In the age of reformer-only Pilates studios, the Pilates landscape is evolving. While these studios have made Pilates machine work accessible and brought creativity to the forefront, the essence of Pilates as a complex system risks fading in the shadow of reformers and megaformers. Most practitioners of Pilates are unaware of the machines outside of the reformer. However, a decade ago you might have said clients didn't know there was more to Pilates than the matwork, so despite the downsides, this is still a sign of progress. The reformer indeed offers a versatile and enjoyable workout, explaining its popularity. But Pilates was designed to be experienced across various machines. This is what defines it as a complex system, distinct from the type of exercise performed on conventional gym equipment. It could even be argued that the "Pilates Body" people speak of shouldn't refer to an aesthetic created by the exercises, but rather the way a body moves as a result of exercising with all the different Pilates machines.
The reason Pilates as a comprehensive system hasn't gone mainstream is likely a combination of the complexity of teaching the full system combined with accessibility and time/space optimization issues that arise from exclusively offering private lessons. Group reformer classes, in contrast, are more affordable for the client and can accommodate more participants, resulting in far greater profitability for the studio owner.
While the appeal of filling a studio with a single machine is clear, it's puzzling why studios continue to limit themselves to reformers. The tower or chair match the versatility of the reformer, yet require less space and investment. But even teachers that have been trained on all the machines are often hesitant to teach group chair or tower classes as the focus on the reformer work, even in comprehensive training programs, leaves teachers feeling less confident with the other machines. In fact, these days most teachers are only being trained on the reformer, so there wouldn't be enough teachers to fill studios offering group chair or tower classes. If this trajectory continues, teaching the whole system could become a lost art.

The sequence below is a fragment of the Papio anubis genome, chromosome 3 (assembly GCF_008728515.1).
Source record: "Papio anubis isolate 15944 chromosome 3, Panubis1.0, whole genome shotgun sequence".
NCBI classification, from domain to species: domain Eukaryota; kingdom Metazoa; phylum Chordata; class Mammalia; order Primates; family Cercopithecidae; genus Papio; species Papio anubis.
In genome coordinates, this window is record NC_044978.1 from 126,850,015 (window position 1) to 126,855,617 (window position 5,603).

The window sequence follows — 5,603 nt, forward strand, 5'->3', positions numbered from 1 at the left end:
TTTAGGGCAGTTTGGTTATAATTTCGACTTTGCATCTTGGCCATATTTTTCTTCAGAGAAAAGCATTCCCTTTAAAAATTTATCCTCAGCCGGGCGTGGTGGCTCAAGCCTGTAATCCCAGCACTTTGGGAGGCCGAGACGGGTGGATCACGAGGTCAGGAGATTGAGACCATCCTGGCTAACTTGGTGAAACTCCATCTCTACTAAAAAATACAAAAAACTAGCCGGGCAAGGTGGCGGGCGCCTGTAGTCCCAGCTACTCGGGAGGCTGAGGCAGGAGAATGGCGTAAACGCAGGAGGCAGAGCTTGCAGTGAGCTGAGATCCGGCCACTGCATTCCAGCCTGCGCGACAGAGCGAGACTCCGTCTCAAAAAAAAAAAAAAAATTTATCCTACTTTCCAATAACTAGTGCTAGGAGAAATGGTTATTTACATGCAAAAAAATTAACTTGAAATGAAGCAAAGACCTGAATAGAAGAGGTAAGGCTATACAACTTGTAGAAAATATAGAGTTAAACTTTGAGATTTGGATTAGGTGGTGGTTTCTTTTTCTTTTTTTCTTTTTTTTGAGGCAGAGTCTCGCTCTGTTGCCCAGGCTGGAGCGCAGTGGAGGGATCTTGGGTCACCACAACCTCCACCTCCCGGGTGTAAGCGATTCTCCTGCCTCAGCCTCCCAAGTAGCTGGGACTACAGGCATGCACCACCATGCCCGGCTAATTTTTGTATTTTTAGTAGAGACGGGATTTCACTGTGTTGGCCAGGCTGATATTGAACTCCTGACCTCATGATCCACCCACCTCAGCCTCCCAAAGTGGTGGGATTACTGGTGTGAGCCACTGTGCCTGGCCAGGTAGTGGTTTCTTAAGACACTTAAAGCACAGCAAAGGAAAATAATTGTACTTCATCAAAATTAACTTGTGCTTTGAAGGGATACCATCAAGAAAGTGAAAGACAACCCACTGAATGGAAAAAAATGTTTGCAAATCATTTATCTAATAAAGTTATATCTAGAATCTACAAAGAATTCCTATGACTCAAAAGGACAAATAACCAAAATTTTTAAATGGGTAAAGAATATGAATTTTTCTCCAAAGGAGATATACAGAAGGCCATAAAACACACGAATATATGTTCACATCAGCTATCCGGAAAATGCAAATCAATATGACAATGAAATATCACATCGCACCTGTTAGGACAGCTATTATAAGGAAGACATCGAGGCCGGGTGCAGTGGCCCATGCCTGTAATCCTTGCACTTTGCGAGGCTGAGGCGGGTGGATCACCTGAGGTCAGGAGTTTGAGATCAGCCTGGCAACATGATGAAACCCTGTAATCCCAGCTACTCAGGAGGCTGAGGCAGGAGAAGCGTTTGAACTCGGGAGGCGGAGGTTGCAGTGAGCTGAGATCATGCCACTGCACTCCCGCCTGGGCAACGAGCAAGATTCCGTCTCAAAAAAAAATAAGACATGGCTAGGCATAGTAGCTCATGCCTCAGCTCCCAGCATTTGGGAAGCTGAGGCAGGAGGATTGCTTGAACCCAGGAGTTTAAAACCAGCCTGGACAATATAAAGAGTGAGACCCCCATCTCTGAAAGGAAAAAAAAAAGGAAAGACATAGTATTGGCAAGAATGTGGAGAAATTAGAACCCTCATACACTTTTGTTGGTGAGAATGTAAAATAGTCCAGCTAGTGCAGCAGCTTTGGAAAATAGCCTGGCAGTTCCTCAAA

At Authentic Body Control, we offer a range of classes, including group reformer, group chair, and group mixed-machine sessions. Our aim is to share the entirety of the Pilates system with you and embrace its complexity. New clients accustomed to group reformer workouts may initially hesitate to try chair or mixed machine classes, but once they do, they often integrate them into their exercise routines.
Maybe this phase of reformer-only studios is just a step in the direction of studios hosting multiple versions of each machine for group classes. Or maybe it will even gain so much popularity that it come full circle to where clients arrive at the studio and train on a variety of machines independently, the way you would at a conventional gym (but more complex of course), but also the way they did in the original Pilates gym when Joseph Pilates was running it. That is the future of Pilates I would like to imagine 🥰